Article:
In response to:

The Lower Depths from the August 12, 1982 issue

To the Editors:

Even at the bottom, things change rapidly indeed in today’s economy. Not least among the casualties of such change is received wisdom about the residents of what used to be called “skid row”—a number of observations on which were made by Andrew Hacker in his review of Ken Auletta’s The Underclass. Specifically, while claiming that he does not wish to minimize the role of unemployment, Mr. Hacker goes on to assert that “it is not—thus far—a crucial element in the creation of an underclass.”

I wish to call your readers’ attention to a recent (May 1982) study by the Human Resources Administration of New York City, in which 173 men at one of the municipal shelters were interviewed. While working from an admittedly less than representative sample of the homeless poor (who must surely be considered part of an underclass), this study does yield disturbing findings about the role of job-loss in recent initiates to the ranks of the homeless.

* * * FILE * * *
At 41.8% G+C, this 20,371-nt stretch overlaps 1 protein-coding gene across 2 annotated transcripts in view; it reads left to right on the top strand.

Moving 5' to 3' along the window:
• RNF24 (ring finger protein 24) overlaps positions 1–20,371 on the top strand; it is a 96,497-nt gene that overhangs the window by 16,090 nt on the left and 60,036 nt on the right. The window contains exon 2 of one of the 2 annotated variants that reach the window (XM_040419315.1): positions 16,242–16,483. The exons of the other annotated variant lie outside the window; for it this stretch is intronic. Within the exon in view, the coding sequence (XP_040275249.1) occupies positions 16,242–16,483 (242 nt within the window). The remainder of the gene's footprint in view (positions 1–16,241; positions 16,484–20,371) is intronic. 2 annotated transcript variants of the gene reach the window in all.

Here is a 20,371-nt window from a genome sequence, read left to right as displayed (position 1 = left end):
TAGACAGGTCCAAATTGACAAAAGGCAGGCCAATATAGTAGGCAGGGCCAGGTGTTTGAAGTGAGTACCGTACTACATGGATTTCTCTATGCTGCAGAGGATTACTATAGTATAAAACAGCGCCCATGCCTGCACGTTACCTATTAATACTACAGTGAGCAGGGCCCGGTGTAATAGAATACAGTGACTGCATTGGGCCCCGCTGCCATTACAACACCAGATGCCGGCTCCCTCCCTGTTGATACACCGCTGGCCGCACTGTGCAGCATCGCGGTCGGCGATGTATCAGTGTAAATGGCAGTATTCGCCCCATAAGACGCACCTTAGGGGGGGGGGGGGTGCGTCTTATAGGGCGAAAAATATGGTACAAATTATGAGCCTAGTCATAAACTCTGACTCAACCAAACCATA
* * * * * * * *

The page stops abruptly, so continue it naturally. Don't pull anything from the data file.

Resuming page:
Previous studies had found that the post-war population of skid row had undergone a radical transformation in the 1970s. Young, minority men (most of whom never finished high school) made up the majority of the Bowery’s population; women appeared on the streets in growing numbers; psychiatric disability rivaled alcoholism as the dominant affliction of the homeless. A further change now seems under way. In the latest group studied, half had completed high school and a fifth had gone on to college. More to the point, fully 40 percent of the men found themselves at the door of the shelter owing to loss of a job.

Unemployment may be a great equalizer, but it is a flail with a decided preference for the already vulnerable. It strikes, as Elliot Liebow recently put it, “first, hardest, and repeatedly at those who can least withstand it, especially the poor, the young and minorities.” Recent applicants for shelter in New York, it should be noted, are still predominantly Black or Hispanic; their average age is 36. Most are not, I hasten to add, crippled by mental or physical disabilities.

When one couples these facts with the well-documented dimensions and the continuing legacy of ill-planned deinstitutionalization policies, it is little mystery that the legions of the homeless poor continue to swell.

Kim Hopper

Coalition for the Homeless

New York City

This Issue

October 21, 1982